By 1896-1897 as the line’s grade was raised onto iron girders north of 111th Street and the new viaduct and the new 110th Street station opened in February 1897. However, by 1906, the New York Central Railway discontinued service at the 110th Street station.

The 110th Street station (as seen above) was partially built within the viaduct. The station’s waiting room was built into the northern side of the bridge over 110th Street and was located at street level.

From the waiting room, two staircases went up along the side of the viaduct’s retaining walls–one per side–to the side platforms atop the viaduct.

The stairways to the street still exist and are used in case of emergencies.

Letter Sent to CB11 to Support Converting Shelters in CB11 to Supportive Housing

Households with Someone Who Uses Electric Medical Equipment

How Calculated: 

Estimated number of households reporting someone using electric medical equipment; expressed as percent.

Source: New York City Housing and Vacancy Survey (HVS)

A Sign of Our Times

A month or two ago I thought this sign for Unk’s Place with a masked Unk, is the kind of image that historians will be able to date with casual accuracy as 2020 or 2021. Now with the Delta virus spreading so rapidly and festering amid the unvaccinated, we are again looking at a longer masked future.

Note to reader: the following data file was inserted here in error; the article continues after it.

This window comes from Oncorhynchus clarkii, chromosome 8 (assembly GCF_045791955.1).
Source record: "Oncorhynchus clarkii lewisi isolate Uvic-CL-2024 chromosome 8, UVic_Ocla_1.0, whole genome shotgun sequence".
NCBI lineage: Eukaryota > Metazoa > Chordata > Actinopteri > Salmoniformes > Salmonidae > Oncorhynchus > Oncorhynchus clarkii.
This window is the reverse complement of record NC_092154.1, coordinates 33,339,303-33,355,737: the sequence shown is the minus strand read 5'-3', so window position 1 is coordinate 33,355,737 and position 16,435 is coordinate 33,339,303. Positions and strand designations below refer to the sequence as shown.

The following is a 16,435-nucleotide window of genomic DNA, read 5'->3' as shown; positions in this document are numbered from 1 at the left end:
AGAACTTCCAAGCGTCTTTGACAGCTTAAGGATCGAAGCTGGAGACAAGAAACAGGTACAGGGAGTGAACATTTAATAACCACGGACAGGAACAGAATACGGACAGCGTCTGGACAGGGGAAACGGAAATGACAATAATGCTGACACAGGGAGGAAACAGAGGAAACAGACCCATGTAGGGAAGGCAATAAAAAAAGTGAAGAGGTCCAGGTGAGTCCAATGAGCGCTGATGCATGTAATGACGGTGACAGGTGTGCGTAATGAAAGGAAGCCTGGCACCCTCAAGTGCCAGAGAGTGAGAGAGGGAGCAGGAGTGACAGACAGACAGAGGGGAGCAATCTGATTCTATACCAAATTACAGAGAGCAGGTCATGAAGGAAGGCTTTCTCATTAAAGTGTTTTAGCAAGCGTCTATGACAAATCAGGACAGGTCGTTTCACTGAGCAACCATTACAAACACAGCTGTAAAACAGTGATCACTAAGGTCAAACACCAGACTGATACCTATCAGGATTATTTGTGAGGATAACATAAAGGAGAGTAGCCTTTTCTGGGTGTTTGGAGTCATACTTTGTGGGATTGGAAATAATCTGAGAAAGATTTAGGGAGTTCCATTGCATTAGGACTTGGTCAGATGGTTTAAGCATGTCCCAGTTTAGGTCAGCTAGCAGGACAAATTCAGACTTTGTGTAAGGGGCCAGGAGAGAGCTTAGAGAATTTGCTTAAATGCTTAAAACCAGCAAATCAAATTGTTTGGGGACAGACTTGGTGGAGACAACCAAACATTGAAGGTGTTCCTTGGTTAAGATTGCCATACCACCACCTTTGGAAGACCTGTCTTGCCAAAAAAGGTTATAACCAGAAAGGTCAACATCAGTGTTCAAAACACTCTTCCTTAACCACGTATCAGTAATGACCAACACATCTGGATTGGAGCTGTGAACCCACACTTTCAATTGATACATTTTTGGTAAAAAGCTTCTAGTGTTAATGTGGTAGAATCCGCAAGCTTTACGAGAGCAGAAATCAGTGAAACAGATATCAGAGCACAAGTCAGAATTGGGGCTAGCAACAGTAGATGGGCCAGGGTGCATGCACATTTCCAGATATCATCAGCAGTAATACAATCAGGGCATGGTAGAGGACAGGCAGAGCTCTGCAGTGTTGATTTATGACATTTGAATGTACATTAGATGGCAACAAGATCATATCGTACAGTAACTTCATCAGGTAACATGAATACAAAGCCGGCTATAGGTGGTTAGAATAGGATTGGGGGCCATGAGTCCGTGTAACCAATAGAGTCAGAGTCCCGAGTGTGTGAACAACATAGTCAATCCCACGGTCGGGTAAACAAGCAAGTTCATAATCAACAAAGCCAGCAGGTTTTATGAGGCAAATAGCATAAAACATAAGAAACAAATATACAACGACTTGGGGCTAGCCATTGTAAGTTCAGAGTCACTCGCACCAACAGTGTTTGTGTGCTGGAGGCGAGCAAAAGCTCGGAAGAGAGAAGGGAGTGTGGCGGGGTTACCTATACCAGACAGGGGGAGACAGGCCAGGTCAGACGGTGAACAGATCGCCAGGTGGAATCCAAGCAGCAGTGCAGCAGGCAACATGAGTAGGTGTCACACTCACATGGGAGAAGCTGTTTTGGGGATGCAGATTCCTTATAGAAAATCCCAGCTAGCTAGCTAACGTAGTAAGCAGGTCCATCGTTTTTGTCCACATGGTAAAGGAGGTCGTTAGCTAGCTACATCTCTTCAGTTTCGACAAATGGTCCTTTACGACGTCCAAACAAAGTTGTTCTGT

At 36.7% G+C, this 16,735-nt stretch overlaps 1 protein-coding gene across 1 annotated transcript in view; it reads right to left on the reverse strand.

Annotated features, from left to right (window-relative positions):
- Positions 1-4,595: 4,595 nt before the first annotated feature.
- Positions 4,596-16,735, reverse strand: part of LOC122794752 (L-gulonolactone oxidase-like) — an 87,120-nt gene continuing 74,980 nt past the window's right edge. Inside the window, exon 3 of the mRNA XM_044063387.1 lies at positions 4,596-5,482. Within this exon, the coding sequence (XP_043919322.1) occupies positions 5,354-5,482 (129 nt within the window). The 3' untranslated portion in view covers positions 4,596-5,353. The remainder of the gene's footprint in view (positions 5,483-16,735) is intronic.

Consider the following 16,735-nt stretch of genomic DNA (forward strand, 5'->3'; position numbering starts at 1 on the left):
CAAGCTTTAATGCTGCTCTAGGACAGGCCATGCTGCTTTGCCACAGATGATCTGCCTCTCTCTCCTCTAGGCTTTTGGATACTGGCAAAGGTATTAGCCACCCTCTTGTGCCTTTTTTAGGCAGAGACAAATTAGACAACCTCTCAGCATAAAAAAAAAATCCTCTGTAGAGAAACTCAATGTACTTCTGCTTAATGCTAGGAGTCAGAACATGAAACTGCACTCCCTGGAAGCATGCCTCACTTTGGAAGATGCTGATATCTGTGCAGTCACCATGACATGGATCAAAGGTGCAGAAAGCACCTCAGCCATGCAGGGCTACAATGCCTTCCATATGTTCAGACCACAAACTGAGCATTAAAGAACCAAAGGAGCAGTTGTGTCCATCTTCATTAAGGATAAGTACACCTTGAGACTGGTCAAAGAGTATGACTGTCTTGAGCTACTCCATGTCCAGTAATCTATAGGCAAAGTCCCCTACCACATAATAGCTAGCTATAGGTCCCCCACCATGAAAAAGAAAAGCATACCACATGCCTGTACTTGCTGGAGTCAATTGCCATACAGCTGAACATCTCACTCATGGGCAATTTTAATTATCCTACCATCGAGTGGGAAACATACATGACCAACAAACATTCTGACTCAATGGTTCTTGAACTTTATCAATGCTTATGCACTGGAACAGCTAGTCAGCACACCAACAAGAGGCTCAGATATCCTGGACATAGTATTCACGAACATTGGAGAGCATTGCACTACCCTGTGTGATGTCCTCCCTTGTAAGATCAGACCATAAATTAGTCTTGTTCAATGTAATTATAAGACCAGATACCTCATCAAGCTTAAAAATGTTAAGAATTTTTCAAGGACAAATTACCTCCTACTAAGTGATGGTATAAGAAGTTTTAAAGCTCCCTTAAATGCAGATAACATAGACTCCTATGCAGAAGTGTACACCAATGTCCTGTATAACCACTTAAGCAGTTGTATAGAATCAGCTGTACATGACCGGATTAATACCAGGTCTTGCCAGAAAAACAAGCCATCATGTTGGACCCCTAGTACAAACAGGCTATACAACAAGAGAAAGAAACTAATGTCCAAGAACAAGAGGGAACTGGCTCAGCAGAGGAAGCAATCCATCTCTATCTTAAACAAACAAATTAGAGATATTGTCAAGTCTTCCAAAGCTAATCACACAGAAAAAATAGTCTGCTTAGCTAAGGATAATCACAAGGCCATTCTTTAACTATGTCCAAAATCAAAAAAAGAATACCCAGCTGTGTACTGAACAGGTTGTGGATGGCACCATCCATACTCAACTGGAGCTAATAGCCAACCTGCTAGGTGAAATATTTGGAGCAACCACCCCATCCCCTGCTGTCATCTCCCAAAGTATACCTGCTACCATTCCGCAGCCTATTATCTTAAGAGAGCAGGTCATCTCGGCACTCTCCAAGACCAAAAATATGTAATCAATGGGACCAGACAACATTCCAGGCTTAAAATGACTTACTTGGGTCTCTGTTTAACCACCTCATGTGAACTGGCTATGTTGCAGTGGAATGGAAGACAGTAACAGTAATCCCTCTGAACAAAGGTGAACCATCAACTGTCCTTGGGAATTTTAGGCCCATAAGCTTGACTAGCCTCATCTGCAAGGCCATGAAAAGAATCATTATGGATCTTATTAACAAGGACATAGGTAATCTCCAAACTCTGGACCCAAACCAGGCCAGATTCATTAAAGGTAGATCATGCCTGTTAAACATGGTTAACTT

Saint Cecilia’s

Landmarks East Harlem and the Urban Archive have a great piece on St. Cecilia’s Church on East 106th Street between Park/Lexington:

https://www.urbanarchive.org/stories/YXyVct8Ucm7

Here is the church in the 19th Century:

By the 1940’s the area had built up (note the white hospital complex on 5th Avenue and Central Park in the distance, above the Metro North train viaduct):

Today, the bright red brick facade highlights St. Cecilia in the center, under the pediment.

Spooky Stories

Spooky Stories. You and your little ones are invited to Jackie Robinson Park Wed Oct 27th 2pm to hear Spooky Stories read by NYC nannies!!!

Ballot Initiatives

When you vote on November 2, you’ll be asked about ballot initiatives. Gothamist breaks them down for you, here: